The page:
One of the classic symptoms of bipolar disorder is profligate spending of money. I figured my sister's husband was making big bucks, but he's not. They have blown through a fortune and inherited a whirlwind. I say "they," because her husband is the enabler. It was incumbent upon him to get her ... them ... help.

The moral of this sermon is this: If you know someone who is bipolar, don't blame yourself when that person's life goes awry. Bipolar disorder is a terrible illness. It is incurable but can be managed with medical treatment, constant monitoring, and medicines. But first the victim needs to see the illness. When that doesn't happen, the legal system protects the person until he or she becomes a danger to self or others.

Light a candle for my sister, please. I think she is quickly approaching the danger zone. It's like a car wreck that I don't want to look at, for fear of what I will see.

Thursday, November 17, 2011

Not Blaming Arkansas for This!

Welcome to "The Gods Are Bored," dispensing the wisdom of the ages since 2005! Well, okay, not really. No one here is wealthy or wise ... or old. We still have fun, though.

Speaking of healthy, the poor dude in this famous painting had failed his health test completely. But it didn't stop artist Thomas Eakins from creating the masterpiece, "The Gross Clinic."

Eakins lived in Philadelphia. The painting depicts a group of students in Philadelphia. The painting was on display at Thomas Jefferson Hospital in Philadelphia until someone tried to buy it from the cash-strapped TJ.

That someone was Alice Walton of Bentonville, Arkansas. Ms. Walton wanted "The Gross Clinic" for a new museum she was building on her vast fortune gained from Wal-Mart.

Let me plainly state my case here. Wal-Mart mistreats its employees. It encourages the production of shoddy merchandise by poorly-paid workers in far-off lands. Its low prices are offset by the way the merchandise wears out quickly or doesn't work as well as it should. A poor person can't afford to shop at Wal-Mart. He would be better served to pay more and get a pair of shoes that will last three times longer.

At the top of the Wal-Mart pyramid sits the Walton family, esconced in luxury, trolling for iconic art treasures for a museum in their backwater lair.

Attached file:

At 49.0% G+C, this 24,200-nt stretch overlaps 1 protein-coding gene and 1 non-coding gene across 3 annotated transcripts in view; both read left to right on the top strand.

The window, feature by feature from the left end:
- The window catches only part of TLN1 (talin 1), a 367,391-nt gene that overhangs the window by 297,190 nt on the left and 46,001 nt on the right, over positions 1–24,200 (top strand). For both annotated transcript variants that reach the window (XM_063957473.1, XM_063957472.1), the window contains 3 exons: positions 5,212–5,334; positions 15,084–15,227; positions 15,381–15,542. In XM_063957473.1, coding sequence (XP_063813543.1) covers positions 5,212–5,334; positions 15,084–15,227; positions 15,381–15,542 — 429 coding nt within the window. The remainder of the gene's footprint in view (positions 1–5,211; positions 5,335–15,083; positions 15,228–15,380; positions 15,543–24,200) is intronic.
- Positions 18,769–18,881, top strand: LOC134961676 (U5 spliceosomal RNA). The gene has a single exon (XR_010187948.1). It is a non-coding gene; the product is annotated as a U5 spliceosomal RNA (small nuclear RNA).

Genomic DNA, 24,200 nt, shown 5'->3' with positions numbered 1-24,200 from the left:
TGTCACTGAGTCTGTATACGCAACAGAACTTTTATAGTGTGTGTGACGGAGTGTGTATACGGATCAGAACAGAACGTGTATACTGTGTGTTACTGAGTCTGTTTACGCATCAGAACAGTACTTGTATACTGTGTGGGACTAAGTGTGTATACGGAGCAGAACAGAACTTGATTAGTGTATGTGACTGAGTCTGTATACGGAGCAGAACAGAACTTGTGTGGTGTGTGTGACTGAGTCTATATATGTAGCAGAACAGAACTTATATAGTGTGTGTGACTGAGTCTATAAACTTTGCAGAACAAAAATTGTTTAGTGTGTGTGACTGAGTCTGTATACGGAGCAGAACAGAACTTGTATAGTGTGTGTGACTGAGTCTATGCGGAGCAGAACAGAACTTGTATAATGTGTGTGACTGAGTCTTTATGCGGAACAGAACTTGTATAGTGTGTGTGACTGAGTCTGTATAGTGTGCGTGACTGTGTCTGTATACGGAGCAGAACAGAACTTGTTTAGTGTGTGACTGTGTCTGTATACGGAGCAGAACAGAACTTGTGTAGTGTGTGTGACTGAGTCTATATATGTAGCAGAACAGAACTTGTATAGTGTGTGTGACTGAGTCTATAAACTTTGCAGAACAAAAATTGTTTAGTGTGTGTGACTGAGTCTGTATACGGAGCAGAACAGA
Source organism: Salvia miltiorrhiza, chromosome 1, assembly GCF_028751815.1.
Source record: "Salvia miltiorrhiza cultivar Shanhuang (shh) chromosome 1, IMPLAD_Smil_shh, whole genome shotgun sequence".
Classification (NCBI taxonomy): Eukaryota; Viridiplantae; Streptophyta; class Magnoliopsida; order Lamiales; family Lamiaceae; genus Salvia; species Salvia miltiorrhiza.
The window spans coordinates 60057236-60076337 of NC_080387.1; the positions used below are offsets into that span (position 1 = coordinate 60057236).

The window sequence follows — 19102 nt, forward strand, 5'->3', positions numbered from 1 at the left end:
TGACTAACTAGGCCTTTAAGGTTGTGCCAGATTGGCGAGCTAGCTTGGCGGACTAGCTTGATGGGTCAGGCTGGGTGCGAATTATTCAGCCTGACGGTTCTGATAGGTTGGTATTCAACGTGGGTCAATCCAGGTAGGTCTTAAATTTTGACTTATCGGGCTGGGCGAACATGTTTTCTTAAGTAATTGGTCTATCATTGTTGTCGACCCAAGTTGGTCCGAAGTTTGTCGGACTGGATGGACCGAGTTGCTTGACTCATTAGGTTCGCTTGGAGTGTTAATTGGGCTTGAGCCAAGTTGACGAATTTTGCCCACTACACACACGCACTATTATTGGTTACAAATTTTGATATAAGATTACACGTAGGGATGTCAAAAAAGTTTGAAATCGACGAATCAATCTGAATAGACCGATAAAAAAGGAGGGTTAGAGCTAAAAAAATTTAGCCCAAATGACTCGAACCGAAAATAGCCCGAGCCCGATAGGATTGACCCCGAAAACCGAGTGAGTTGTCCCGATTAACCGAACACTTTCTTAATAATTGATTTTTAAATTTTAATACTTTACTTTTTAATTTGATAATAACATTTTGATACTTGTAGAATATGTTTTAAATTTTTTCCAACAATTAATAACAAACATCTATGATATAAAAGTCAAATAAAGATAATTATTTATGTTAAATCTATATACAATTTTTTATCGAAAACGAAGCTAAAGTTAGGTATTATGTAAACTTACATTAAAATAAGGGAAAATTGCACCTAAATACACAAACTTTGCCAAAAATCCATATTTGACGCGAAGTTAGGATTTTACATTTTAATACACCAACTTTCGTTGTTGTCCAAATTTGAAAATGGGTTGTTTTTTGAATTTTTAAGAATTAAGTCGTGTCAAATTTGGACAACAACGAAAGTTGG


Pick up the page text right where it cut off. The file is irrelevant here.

I keep going back to this story of "The Gross Clinic," because I love it. When the citizens of Philadelphia learned that Alice Walton wanted the painting, and had offered a giant wad of cash for it, the citizens fought back. Together we pooled our resources and paid TJ more than Alice would have. Now the painting is in the Philadelphia Museum of Art (which I affectionately call "The Rocky Museum.").

Alice Walton is not a representative of Arkansas any more than Bill and Hillary Clinton are. But she is a poster child for greed. Is there a religion out there that encourages greed? Not on paper, by golly!

Look closely at your praise and worship team. Does it foster a climate of over-acquisition? If so, resign and relocate. Greed is not good. I don't have to live in a tent to tell you that.

Wednesday, November 16, 2011

What Remains of Us Is Love

Welcome to "The Gods Are Bored," celebrating the joys of home and hearth since 2005! We're putting aside the First Amendment again tonight, because we would always rather talk about love.

If your deity or deities are haters, drop that subscription and look around some more. There are plenty of praise and worship teams that won't expect you to think the other guy is going you-know-where.

It's going to be a lively Thanksgiving at Chateau Johnson! The Monkey Man is attending, and he's bringing his sister! When we start sounding our barbaric yawps in the back yard, we're likely to attract some stares. The houses are close together where I live.